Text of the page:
The objectives of this research are to establish the fundamental kinetics and mechanism of sulfur dioxide oxidation over supported vanadia catalysts and use these insights to facilitate the design of SCR DeNO x catalysts with minimal sulfur dioxide oxidation activity. A series of supported vanadia catalysts were prepared on various metal-oxide supports: ceria, zirconia, titania, alumina and silica. Raman spectroscopy was used to determine the coordination of surface species. At low vanadia loadings, vanadia preferentially exists on oxide support surfaces as isolated tetrahedrally coordinated (M–O) 3V +5=O species. At higher vanadia loadings, the isolated (M–O) 3V +5=O species polymerize on the oxide support surface breaking two V–O–M bonds and forming two V–O–V bridging bonds. The turnover frequency for sulfur dioxide oxidation was very low, 10 −4 to 10 −6 s −1 at 400°C, and was independent of vanadia coverage suggesting that only one vanadia site is required for the oxidation reaction. As the support was varied, sulfur dioxide oxidation activity of the supported vanadia catalysts varied by one order of magnitude (Ce>Zr, Ti>Al>Si). The basicity of the bridging V–O–M oxygen appears to be responsible for influencing the adsorption and subsequent oxidation of the acidic sulfur dioxide molecule. Over the range of conditions studied, the rate of sulfur dioxide oxidation is zero-order in oxygen, first-order in sulfur dioxide and inhibited by sulfur trioxide. The turnover frequency for sulfur dioxide oxidation over WO 3/TiO 2 was an order of magnitude lower than that found for V 2O 5/TiO 2, and no redox synergism between the surface vanadia and tungsten oxide species was evident for a ternary V 2O 5/WO 3/TiO 2 catalyst. This suggests that WO 3 promoted catalysts may be suitable for low-temperature SCR where minimal sulfur dioxide oxidation activity is required.
A continuous seawater sulfate sulfur isotope curve for the Cenozoic with a resolution of ∼1 million years was generated using marine barite. The sulfur isotopic composition decreased from 19 to 17 per mil between 65 and 55 million years ago, increased abruptly from 17 to 22 per mil between 55 and 45 million years ago, remained nearly constant from 35 to ∼2 million years ago, and has decreased by 0.8 per mil during the past 2 million years. A comparison between seawater sulfate and marine carbonate carbon isotope records reveals no clear systematic coupling between the sulfur and carbon cycles over one to several millions of years, indicating that changes in the burial rate of pyrite sulfur and organic carbon did not singularly control the atmospheric oxygen content over short time intervals in the Cenozoic. This finding has implications for the modeling of controls on atmospheric oxygen concentration.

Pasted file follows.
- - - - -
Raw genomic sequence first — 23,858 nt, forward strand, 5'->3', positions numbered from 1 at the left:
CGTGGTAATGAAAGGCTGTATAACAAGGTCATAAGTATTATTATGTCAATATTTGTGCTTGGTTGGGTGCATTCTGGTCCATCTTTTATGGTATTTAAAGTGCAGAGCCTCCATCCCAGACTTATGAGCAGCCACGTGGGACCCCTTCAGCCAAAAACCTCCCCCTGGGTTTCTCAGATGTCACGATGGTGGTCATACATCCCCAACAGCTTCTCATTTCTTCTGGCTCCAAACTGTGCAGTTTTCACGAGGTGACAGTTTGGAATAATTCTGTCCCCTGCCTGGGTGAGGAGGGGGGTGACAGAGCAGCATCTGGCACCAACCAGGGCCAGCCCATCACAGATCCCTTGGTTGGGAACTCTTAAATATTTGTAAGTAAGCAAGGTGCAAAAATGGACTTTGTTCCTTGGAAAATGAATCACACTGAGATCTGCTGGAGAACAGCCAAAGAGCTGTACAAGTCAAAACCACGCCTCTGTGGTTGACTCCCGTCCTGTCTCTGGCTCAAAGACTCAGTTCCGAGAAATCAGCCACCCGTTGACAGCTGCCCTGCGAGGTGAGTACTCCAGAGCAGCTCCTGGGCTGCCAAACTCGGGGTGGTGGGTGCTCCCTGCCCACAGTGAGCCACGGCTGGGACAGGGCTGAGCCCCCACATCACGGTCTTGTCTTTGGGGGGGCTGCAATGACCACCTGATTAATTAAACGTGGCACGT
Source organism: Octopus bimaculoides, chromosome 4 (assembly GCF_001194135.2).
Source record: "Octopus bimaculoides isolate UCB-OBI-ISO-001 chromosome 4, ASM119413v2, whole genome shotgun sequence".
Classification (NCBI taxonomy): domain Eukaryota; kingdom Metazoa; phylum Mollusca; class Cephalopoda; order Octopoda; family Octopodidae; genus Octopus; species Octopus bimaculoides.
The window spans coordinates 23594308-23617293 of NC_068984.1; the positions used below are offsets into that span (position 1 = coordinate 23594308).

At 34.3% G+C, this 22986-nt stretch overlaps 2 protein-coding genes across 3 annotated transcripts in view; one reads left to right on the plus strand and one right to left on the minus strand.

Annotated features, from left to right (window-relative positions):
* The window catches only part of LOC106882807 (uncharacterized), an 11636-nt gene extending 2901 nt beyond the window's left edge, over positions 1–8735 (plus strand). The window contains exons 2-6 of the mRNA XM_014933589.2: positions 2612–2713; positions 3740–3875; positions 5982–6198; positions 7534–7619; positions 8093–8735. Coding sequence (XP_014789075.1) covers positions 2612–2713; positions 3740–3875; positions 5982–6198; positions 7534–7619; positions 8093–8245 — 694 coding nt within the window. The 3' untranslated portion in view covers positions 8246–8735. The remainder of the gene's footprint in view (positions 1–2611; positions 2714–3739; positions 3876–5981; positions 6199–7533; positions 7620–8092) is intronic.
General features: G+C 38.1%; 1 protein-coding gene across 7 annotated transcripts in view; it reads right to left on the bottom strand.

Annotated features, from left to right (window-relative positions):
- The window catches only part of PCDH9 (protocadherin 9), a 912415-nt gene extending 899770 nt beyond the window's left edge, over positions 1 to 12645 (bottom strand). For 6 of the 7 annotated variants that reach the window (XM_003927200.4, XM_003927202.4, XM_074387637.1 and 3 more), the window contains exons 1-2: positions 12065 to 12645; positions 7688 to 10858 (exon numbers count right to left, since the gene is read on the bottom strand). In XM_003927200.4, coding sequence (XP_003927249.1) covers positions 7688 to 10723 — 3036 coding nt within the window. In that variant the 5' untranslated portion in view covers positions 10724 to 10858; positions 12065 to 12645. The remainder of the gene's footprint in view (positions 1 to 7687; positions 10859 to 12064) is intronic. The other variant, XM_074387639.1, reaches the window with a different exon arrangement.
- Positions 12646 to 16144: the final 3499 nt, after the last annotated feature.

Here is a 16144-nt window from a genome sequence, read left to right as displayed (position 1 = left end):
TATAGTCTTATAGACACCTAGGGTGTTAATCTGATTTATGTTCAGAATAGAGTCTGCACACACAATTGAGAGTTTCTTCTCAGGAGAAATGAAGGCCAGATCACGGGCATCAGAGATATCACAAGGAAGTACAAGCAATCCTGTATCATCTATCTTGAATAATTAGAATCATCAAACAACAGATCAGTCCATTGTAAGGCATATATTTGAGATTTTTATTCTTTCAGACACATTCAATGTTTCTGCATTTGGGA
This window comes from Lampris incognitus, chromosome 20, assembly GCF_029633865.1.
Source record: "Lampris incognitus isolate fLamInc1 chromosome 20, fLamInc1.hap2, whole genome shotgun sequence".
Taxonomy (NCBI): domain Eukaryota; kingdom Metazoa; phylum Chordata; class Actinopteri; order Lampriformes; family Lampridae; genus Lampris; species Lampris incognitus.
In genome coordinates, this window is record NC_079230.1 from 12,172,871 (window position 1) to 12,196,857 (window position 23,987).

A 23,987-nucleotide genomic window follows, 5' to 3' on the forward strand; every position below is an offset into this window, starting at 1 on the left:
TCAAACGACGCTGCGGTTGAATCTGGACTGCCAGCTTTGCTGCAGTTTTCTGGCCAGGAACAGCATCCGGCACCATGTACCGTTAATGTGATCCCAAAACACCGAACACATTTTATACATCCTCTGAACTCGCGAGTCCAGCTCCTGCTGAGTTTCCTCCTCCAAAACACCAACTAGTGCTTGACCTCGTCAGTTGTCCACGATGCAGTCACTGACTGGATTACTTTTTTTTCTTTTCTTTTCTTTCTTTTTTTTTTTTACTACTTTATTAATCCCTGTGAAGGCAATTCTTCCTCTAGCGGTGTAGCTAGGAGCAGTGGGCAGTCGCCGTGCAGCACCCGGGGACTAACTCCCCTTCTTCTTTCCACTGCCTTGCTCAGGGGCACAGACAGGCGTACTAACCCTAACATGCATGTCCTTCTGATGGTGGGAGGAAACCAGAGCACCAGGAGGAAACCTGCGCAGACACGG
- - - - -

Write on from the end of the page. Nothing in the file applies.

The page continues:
We have analyzed crystal structures of cytochrome bc1 complexes with electron transfer inhibitors bound to the ubiquinone binding pockets Q and/or Q in the cytochrome b subunit. The presence or absence of the Q inhibitor antimycin A did not affect the binding of the Q inhibitors. Different subtypes of Q inhibitors had dramatically different effects on the mobility of the extramembrane domain of the ironsulfur protein (ISP): Binding of 5-undecyl-6-hydroxy-4,7-dioxobenzothiazol and stigmatellin (subtype Q -II and Q -III, respectively) led to a fixation of the ISP domain on the surface of cytochrome b, whereas binding of myxothiazol and methoxyacrylate-stilbene (subtype Q -I) favored release of this domain. The native structure has an empty Q pocket and is intermediate between these extremes. On the basis of these observations we propose a model of quinone oxidation in the bc1 complex, which incorporates fixed and loose states of the ISP as features important for electron transfer and, possibly, also proton transport.
Palladium thiolato complexes [(L)Pd(R)(SR‘)], within which L is a chelating ligand such as DPPE, DPPP, DPPBz, DPPF, or TRANSPHOS, R is a methyl, alkenyl, aryl, or alkynyl ligand, and R‘ is an aryl or alkyl group, were synthesized by substitution or proton-transfer reactions. All of these thiolato complexes were found to undergo carbon−sulfur bond-forming reductive elimination in high yields to form dialkyl sulfides, diaryl sulfides, alkyl aryl sulfides, alkyl alkenyl sulfides, and alkyl alkynyl sulfides. Reductive eliminations forming alkenyl alkyl sulfides and aryl alkyl sulfides were the fastest. Eliminations of alkynyl alkyl sulfides were slower, and elimination of dialkyl sulfide was the slowest. Thus the relative rates for sulfide elimination as a function of the hybridization of the palladium-bound carbon follow the trend sp2 > sp ≫ sp3. Rates of reductive elimination were faster for cis-chelating phosphine ligands with larger bite angles. Kinetic studies, along with results from radical trapping reactions, analysis of solvent effects, and analysis of complexes with chelating phosphines of varying rigidity, were conducted with [Pd(L)(S-tert-butyl)(Ar)] and [Pd(L)(S-tert-butyl)(Me)]. Carbon−sulfur bond-forming reductive eliminations involving both saturated and unsaturated hydrocarbyl groups proceed by an intramolecular, concerted mechanism. Systematic changes in the electronic properties of the thiolate and aryl groups showed that reductive elimination is the fastest for electron deficient aryl groups and electron rich arenethiolates, suggesting that the reaction follows a mechanism in which the thiolate acts as a nucleophile and the aryl group an electrophile. Studies with thiolate ligands and hydrocarbyl ligands of varying steric demands favor a migration mechanism involving coordination of the hydrocarbyl ligand in the transition state.